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Carl Difranco, et al v. First Energy

October 21, 2011

CARL DIFRANCO, ET AL., PLAINTIFFS-APPELLANTS,
v.
FIRST ENERGY, ET AL., DEFENDANTS-APPELLEES.



Civil Appeal from the Court of Common Pleas, Case No. 10 M 000164. Judgment: Affirmed in part, reversed in part, and remanded.

The opinion of the court was delivered by: Timothy P. Cannon, P.J.

Cite as DiFranco v. First Energy,

OPINION

{¶1} Appellants, Carl DiFranco and other named residents of northeast Ohio, appeal the judgment of the Geauga County Court of Common Pleas dismissing their complaint for declaratory and other relief against appellees, First Energy, Cleveland Electric Illuminating Company, and Ohio Edison Company ("the companies"), for lack of subject matter jurisdiction. At issue is whether appellants' complaint represents a challenge to the rate they were charged by the companies for electrical service and is therefore within the exclusive jurisdiction of the Public Utilities Commission of Ohio ("PUCO"). For the reasons that follow, we affirm in part, reverse in part, and remand.

{¶2} Appellants filed this action against the companies, which are public utilities providing electricity in Ohio. Appellants alleged they represent a class of similarlysituated individuals and requested class action status for their lawsuit.

{¶3} In their complaint, appellants, who are residential customers of the companies, alleged that, during the last 40 years, the companies established the "allelectric program" with the approval of the PUCO. Pursuant to this program, the companies offered to charge them a discounted rate for electricity if they purchased allelectric homes or equipped their homes with all-electric heating systems and appliances. Appellants alleged the companies promised to provide this discounted rate to them permanently as long as they continued to maintain all-electric appliances in their homes, even if the PUCO eliminated the discounted rate. Appellants alleged that, in exchange for this promise, they purchased all-electric homes or electric heating systems and other appliances, instead of natural gas or oil-operated appliances. Appellants alleged the companies provided this discounted rate to them until May 2009, when the discount was terminated. Appellants alleged that, due to the discontinuation of the reduced rate, they have been damaged in that they are now required to pay a higher rate for electricity charged to other customers.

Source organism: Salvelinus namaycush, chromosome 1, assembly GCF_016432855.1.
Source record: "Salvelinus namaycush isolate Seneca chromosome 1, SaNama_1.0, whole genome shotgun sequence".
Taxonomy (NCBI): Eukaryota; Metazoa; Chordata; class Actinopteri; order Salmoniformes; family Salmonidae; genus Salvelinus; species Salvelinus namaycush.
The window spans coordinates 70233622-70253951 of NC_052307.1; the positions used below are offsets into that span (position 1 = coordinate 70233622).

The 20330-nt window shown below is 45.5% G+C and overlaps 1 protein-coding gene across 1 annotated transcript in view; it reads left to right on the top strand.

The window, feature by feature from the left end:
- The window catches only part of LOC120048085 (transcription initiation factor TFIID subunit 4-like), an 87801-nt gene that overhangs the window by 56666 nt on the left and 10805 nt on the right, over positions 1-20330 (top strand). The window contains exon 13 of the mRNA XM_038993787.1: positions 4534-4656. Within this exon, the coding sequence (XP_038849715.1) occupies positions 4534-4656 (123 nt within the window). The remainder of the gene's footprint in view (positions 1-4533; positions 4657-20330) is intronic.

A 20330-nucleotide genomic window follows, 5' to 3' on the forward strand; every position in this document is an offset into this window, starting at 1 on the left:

{¶4} In their four-count complaint, appellants asserted claims for (1) declaratory judgment, based on the parties' alleged contract, to require the companies to continue to charge appellants the discounted rate for electrical service they paid prior to May 2009 and to require the companies to refund all excess charges appellants paid; (2) breach of contract, as a result of the companies' termination of the discount program;